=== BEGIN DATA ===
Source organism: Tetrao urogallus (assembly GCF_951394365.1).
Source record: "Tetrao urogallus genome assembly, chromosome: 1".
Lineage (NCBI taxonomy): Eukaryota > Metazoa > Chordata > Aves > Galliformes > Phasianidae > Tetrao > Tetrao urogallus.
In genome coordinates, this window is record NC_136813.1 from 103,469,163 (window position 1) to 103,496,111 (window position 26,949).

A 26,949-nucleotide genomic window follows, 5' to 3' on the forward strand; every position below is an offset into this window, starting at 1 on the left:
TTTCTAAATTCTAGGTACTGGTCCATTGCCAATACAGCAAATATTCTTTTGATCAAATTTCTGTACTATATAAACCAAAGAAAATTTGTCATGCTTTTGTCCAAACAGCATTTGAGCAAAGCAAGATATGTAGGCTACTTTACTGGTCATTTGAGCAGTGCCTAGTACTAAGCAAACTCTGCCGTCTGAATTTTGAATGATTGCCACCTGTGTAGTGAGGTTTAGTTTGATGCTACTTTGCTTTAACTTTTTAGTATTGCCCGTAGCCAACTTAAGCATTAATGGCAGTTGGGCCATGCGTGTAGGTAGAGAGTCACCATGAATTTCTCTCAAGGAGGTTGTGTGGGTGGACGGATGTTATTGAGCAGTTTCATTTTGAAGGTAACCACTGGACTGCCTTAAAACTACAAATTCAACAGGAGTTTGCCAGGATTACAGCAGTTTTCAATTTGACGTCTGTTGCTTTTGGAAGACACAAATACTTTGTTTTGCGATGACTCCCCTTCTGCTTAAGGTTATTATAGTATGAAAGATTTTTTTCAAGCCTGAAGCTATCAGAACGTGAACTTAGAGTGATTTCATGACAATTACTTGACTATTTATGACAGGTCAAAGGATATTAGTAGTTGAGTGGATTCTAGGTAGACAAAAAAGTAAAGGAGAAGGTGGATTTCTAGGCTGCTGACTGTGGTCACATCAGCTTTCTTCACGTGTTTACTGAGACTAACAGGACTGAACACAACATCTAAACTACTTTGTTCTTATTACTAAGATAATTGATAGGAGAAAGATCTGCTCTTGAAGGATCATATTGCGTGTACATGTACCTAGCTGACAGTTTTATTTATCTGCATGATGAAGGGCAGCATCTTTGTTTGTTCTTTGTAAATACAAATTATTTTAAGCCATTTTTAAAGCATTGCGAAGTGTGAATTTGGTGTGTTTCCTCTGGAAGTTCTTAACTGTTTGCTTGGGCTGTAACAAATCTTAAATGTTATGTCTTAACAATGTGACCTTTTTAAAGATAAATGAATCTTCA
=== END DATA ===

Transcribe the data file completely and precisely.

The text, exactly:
Source organism: Tetrao urogallus (assembly GCF_951394365.1).
Source record: "Tetrao urogallus genome assembly, chromosome: 1".
Lineage (NCBI taxonomy): Eukaryota > Metazoa > Chordata > Aves > Galliformes > Phasianidae > Tetrao > Tetrao urogallus.
In genome coordinates, this window is record NC_136813.1 from 103,469,163 (window position 1) to 103,496,111 (window position 26,949).

A 26,949-nucleotide genomic window follows, 5' to 3' on the forward strand; every position below is an offset into this window, starting at 1 on the left:
TTTCTAAATTCTAGGTACTGGTCCATTGCCAATACAGCAAATATTCTTTTGATCAAATTTCTGTACTATATAAACCAAAGAAAATTTGTCATGCTTTTGTCCAAACAGCATTTGAGCAAAGCAAGATATGTAGGCTACTTTACTGGTCATTTGAGCAGTGCCTAGTACTAAGCAAACTCTGCCGTCTGAATTTTGAATGATTGCCACCTGTGTAGTGAGGTTTAGTTTGATGCTACTTTGCTTTAACTTTTTAGTATTGCCCGTAGCCAACTTAAGCATTAATGGCAGTTGGGCCATGCGTGTAGGTAGAGAGTCACCATGAATTTCTCTCAAGGAGGTTGTGTGGGTGGACGGATGTTATTGAGCAGTTTCATTTTGAAGGTAACCACTGGACTGCCTTAAAACTACAAATTCAACAGGAGTTTGCCAGGATTACAGCAGTTTTCAATTTGACGTCTGTTGCTTTTGGAAGACACAAATACTTTGTTTTGCGATGACTCCCCTTCTGCTTAAGGTTATTATAGTATGAAAGATTTTTTTCAAGCCTGAAGCTATCAGAACGTGAACTTAGAGTGATTTCATGACAATTACTTGACTATTTATGACAGGTCAAAGGATATTAGTAGTTGAGTGGATTCTAGGTAGACAAAAAAGTAAAGGAGAAGGTGGATTTCTAGGCTGCTGACTGTGGTCACATCAGCTTTCTTCACGTGTTTACTGAGACTAACAGGACTGAACACAACATCTAAACTACTTTGTTCTTATTACTAAGATAATTGATAGGAGAAAGATCTGCTCTTGAAGGATCATATTGCGTGTACATGTACCTAGCTGACAGTTTTATTTATCTGCATGATGAAGGGCAGCATCTTTGTTTGTTCTTTGTAAATACAAATTATTTTAAGCCATTTTTAAAGCATTGCGAAGTGTGAATTTGGTGTGTTTCCTCTGGAAGTTCTTAACTGTTTGCTTGGGCTGTAACAAATCTTAAATGTTATGTCTTAACAATGTGACCTTTTTAAAGATAAATGAATCTTCA